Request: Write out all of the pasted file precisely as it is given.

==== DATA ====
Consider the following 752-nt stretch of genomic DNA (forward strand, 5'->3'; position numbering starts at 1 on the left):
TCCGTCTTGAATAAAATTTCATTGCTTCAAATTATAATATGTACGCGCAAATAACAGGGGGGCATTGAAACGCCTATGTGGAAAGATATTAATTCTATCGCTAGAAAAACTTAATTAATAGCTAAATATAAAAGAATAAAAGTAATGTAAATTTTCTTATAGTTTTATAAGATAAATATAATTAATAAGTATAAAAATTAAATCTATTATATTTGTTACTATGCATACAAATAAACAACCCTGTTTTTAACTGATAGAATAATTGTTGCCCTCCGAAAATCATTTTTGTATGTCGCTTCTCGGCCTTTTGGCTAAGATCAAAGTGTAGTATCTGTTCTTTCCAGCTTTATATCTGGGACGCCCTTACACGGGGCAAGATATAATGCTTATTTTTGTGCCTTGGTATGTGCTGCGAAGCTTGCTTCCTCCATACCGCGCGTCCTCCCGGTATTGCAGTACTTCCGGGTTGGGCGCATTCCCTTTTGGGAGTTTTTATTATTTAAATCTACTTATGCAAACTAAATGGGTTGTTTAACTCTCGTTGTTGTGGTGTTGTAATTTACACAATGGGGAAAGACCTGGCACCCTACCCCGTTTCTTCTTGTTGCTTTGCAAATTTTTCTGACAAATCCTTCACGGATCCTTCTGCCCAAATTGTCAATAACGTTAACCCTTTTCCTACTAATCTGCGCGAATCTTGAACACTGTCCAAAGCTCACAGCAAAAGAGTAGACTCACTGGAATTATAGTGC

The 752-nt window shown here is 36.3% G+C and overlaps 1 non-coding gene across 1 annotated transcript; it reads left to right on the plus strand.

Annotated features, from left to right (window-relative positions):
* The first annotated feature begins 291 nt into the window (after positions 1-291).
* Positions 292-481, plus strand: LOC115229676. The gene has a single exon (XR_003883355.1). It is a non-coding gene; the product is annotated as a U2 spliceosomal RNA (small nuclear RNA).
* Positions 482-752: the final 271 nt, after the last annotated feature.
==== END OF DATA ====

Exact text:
Consider the following 752-nt stretch of genomic DNA (forward strand, 5'->3'; position numbering starts at 1 on the left):
TCCGTCTTGAATAAAATTTCATTGCTTCAAATTATAATATGTACGCGCAAATAACAGGGGGGCATTGAAACGCCTATGTGGAAAGATATTAATTCTATCGCTAGAAAAACTTAATTAATAGCTAAATATAAAAGAATAAAAGTAATGTAAATTTTCTTATAGTTTTATAAGATAAATATAATTAATAAGTATAAAAATTAAATCTATTATATTTGTTACTATGCATACAAATAAACAACCCTGTTTTTAACTGATAGAATAATTGTTGCCCTCCGAAAATCATTTTTGTATGTCGCTTCTCGGCCTTTTGGCTAAGATCAAAGTGTAGTATCTGTTCTTTCCAGCTTTATATCTGGGACGCCCTTACACGGGGCAAGATATAATGCTTATTTTTGTGCCTTGGTATGTGCTGCGAAGCTTGCTTCCTCCATACCGCGCGTCCTCCCGGTATTGCAGTACTTCCGGGTTGGGCGCATTCCCTTTTGGGAGTTTTTATTATTTAAATCTACTTATGCAAACTAAATGGGTTGTTTAACTCTCGTTGTTGTGGTGTTGTAATTTACACAATGGGGAAAGACCTGGCACCCTACCCCGTTTCTTCTTGTTGCTTTGCAAATTTTTCTGACAAATCCTTCACGGATCCTTCTGCCCAAATTGTCAATAACGTTAACCCTTTTCCTACTAATCTGCGCGAATCTTGAACACTGTCCAAAGCTCACAGCAAAAGAGTAGACTCACTGGAATTATAGTGC

The 752-nt window shown here is 36.3% G+C and overlaps 1 non-coding gene across 1 annotated transcript; it reads left to right on the plus strand.

Annotated features, from left to right (window-relative positions):
* The first annotated feature begins 291 nt into the window (after positions 1-291).
* Positions 292-481, plus strand: LOC115229676. The gene has a single exon (XR_003883355.1). It is a non-coding gene; the product is annotated as a U2 spliceosomal RNA (small nuclear RNA).
* Positions 482-752: the final 271 nt, after the last annotated feature.